The Charms of Duckweed
The family of duckweeds (botanically, the Lemnaceae) are the
smallest flowering plants. These plants grow floating in
still or slow-moving fresh water around
the globe, except in the coldest regions. The growth of these
high-protein plants can be extremely rapid. Lemna is one of the best
known of this group and has been the subject of much
research. Researchers have recently published a duckweed genome.
Researchers are using these plants to study basic plant development, plant biochemistry,
photosynthesis, the toxicity
of hazardous substances, and much more. Genetic engineers
are cloning duckweed genes and
modifying duckweeds to inexpensively produce pharmaceuticals.
Environmental scientists are using duckweeds to remove unwanted
substances from water. Aquaculturalists find them an
source for fish farming.
To learn more about these fascinating plants, next read the botanical facts, or view some duckweed illustrations. Read about cloning.
|We wish to honor the memory of the foremost duckweed scholar, Professor Elias Landolt, who died April 1, 2013. [ Published Obituary ]|
Duckweed-related organizations and conferences
Research and applications of duckweeds are promoted by
two organizations, The International Lemna Association (ILA)
and the International Steering Committee on Duckweed
Research and Applications (ISCDRA).
An international team of researchers led by Joachim Messing has published an interpretive study of the Spirodela genome. The DNA sequence yields insights into how duckweeds are adapted for rapid vegetative growth and why their anatomy mimics the juvenile stages of other plants. The research was published in Nature Communications on 19 February 2014.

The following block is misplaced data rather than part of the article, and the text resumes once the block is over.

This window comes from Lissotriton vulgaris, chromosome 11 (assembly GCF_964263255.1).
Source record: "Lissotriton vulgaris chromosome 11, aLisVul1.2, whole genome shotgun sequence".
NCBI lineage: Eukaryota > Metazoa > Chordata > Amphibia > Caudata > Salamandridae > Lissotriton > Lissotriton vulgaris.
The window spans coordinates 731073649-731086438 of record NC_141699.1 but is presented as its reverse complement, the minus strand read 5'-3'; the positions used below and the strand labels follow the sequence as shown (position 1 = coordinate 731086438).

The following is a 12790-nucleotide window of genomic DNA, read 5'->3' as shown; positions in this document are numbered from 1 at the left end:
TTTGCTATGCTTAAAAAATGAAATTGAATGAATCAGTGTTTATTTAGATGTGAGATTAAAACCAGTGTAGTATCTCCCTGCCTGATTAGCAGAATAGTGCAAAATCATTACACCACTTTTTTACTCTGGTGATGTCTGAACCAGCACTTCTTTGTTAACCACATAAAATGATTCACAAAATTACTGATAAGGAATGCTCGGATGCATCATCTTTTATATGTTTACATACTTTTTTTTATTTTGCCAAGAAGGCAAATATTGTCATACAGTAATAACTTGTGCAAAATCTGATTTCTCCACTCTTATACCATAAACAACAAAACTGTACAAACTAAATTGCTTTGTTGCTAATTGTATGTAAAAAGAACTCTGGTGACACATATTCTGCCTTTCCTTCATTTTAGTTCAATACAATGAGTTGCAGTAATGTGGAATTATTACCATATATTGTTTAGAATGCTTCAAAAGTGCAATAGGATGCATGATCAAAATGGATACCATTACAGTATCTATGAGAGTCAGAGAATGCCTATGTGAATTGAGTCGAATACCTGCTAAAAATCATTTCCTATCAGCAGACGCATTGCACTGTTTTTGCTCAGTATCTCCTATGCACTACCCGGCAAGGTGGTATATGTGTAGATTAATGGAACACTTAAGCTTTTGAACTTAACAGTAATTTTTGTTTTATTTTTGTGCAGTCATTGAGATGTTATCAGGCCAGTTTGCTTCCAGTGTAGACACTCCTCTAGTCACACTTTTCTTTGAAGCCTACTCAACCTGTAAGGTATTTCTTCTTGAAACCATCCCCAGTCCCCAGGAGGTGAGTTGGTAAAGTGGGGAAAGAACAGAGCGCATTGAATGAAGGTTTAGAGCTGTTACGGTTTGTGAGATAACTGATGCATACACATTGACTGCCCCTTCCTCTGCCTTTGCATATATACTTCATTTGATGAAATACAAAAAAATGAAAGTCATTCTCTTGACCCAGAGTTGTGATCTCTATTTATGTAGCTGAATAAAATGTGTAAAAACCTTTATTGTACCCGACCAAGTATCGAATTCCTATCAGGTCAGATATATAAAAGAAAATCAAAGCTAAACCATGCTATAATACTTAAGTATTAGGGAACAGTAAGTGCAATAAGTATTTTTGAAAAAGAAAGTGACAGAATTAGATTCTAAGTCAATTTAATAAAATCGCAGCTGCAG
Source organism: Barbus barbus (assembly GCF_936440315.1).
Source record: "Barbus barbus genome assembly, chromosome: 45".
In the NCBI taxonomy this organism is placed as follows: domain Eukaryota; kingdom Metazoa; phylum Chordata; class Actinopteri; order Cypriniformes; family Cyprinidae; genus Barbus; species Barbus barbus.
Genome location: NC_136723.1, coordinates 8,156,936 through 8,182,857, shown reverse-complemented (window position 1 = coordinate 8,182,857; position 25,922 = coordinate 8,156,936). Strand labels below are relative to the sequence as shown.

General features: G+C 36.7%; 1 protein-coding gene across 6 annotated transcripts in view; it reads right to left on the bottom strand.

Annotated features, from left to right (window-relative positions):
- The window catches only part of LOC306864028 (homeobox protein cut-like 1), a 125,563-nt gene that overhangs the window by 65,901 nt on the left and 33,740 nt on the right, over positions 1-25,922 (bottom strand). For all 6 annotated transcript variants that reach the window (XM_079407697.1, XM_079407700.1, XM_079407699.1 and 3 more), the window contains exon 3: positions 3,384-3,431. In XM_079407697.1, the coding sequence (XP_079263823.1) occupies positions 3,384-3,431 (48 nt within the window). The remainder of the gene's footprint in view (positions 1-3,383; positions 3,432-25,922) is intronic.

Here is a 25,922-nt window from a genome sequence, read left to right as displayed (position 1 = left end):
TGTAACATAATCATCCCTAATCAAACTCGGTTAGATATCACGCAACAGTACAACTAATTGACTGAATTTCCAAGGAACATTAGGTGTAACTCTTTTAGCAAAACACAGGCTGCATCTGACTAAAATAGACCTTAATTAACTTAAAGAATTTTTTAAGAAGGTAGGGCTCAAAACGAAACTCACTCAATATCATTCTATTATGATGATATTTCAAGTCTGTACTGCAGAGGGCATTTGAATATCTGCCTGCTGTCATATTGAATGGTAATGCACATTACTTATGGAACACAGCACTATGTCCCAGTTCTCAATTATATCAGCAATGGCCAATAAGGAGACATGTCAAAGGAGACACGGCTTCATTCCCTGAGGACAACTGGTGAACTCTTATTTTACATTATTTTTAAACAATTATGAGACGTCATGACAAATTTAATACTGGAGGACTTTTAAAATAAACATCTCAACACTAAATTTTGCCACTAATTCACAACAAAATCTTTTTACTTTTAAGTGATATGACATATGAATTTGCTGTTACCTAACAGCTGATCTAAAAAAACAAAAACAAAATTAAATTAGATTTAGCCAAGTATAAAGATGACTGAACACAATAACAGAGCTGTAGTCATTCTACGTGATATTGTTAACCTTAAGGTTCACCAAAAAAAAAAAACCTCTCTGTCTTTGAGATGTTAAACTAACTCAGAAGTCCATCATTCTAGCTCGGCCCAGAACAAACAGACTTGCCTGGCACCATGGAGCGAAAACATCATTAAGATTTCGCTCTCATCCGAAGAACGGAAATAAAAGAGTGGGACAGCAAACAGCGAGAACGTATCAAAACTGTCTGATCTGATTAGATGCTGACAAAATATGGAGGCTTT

The researchers discovered Spirodela has fewer protein genes than other flowering plants, about 20,000, or 28 percent less than Arabidopsis, and 50 percent less than rice. Also, Spirodela has more genes that repress, and fewer genes that promote, the transition to the adult phase stages of plant growth. Spirodela has up to 32 copies of a gene for regulatory RNA, miRNA 156, which promotes the juvenile stage and inhibits the adult phase.
[ read more ]
Genes and gene clusters common to a duckweed and other flowering plants.
Duckweed on Lake Maracaibo, VenezuelaVenezuela struggled to remove aquatic plant faster than it spread over nation's largest lake
Thursday, 17 June 2004 by Alexandra Olson, Associated Press
CARACAS, Venezuela 52; Efforts to remove an aquatic weed from Venezuela's largest lake are barely keeping up with its growth, the environment minister said Wednesday. The green plant, known as duckweed or lemna, covers about 12 percent of Lake Maracaibo's 13,500-square kilometer (5,400-square mile) surface, said Ana Elisa Osorio. The lake in western Venezuela is one of South America's largest bodies of water and is an important oil-producing region....
[ read more ]
A study of the causes of the 2004 invasion of Lake Maracaibo by duckweed and proposals for future action was published in July of that year [ link ]. The Venezuelan government subsequently implemented mechanical skimming to remove this vegetation. By September 2004, 75% of the duckweed had been removed by the mechanical skimmers.
However, the duckweed continues to be a problem on the lake. Satellite imaging for the period 2005-2011 showed an average duckweed coverage of about 1.5% of the almost 13,000 km2 lake, ranging from 0.5% to almost 7% in extreme years. [ reference ]
Above: NASA image of Lake
Maracaibos. Duckweed (Lemna obscura) can be
seen in large swirls across the lake surface.
Philadelphia Inquirer Photo, 08/17/1999
|Read how duckweeds can take over lakes
Left: Duckweeds do not normally grow in
rivers, but a drought in the summer of 1999 reduced the
flow of water into the Schuylkill River in Philadelphia,
Pennsylvania. The reduced flow increased the levels
of nutrients and allowed a duckweed bloom to accumulate in
the channel. After this picture was taken, the
duckweeds gradually were washed away by the current of the
|Notes to students
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Revised: January 31, 2015